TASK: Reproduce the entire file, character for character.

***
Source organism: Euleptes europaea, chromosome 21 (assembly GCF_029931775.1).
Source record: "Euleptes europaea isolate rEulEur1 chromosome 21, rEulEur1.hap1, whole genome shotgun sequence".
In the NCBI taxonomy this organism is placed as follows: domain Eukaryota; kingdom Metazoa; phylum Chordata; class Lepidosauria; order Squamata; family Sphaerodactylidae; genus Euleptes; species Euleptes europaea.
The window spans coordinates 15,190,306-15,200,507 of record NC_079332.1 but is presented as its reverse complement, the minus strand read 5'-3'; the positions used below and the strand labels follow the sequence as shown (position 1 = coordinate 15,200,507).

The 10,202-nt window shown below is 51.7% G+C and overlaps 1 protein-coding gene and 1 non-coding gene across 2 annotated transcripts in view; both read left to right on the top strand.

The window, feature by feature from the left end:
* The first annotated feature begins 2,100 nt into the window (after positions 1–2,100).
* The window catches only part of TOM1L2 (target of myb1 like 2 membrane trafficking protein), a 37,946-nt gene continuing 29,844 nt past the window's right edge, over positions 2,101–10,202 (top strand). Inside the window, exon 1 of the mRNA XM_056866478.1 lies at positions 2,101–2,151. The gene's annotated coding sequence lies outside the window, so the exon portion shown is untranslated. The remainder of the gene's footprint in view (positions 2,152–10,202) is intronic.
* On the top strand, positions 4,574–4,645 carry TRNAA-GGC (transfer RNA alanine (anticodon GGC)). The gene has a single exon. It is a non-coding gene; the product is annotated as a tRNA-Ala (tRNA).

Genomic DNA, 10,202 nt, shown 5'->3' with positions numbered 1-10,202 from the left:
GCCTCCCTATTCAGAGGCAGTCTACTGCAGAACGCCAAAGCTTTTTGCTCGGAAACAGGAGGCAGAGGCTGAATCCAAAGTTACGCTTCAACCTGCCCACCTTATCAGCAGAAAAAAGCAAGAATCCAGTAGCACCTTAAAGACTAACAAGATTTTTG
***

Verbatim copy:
Source organism: Euleptes europaea, chromosome 21 (assembly GCF_029931775.1).
Source record: "Euleptes europaea isolate rEulEur1 chromosome 21, rEulEur1.hap1, whole genome shotgun sequence".
In the NCBI taxonomy this organism is placed as follows: domain Eukaryota; kingdom Metazoa; phylum Chordata; class Lepidosauria; order Squamata; family Sphaerodactylidae; genus Euleptes; species Euleptes europaea.
The window spans coordinates 15,190,306-15,200,507 of record NC_079332.1 but is presented as its reverse complement, the minus strand read 5'-3'; the positions used below and the strand labels follow the sequence as shown (position 1 = coordinate 15,200,507).

The 10,202-nt window shown below is 51.7% G+C and overlaps 1 protein-coding gene and 1 non-coding gene across 2 annotated transcripts in view; both read left to right on the top strand.

The window, feature by feature from the left end:
* The first annotated feature begins 2,100 nt into the window (after positions 1–2,100).
* The window catches only part of TOM1L2 (target of myb1 like 2 membrane trafficking protein), a 37,946-nt gene continuing 29,844 nt past the window's right edge, over positions 2,101–10,202 (top strand). Inside the window, exon 1 of the mRNA XM_056866478.1 lies at positions 2,101–2,151. The gene's annotated coding sequence lies outside the window, so the exon portion shown is untranslated. The remainder of the gene's footprint in view (positions 2,152–10,202) is intronic.
* On the top strand, positions 4,574–4,645 carry TRNAA-GGC (transfer RNA alanine (anticodon GGC)). The gene has a single exon. It is a non-coding gene; the product is annotated as a tRNA-Ala (tRNA).

Genomic DNA, 10,202 nt, shown 5'->3' with positions numbered 1-10,202 from the left:
GCCTCCCTATTCAGAGGCAGTCTACTGCAGAACGCCAAAGCTTTTTGCTCGGAAACAGGAGGCAGAGGCTGAATCCAAAGTTACGCTTCAACCTGCCCACCTTATCAGCAGAAAAAAGCAAGAATCCAGTAGCACCTTAAAGACTAACAAGATTTTTG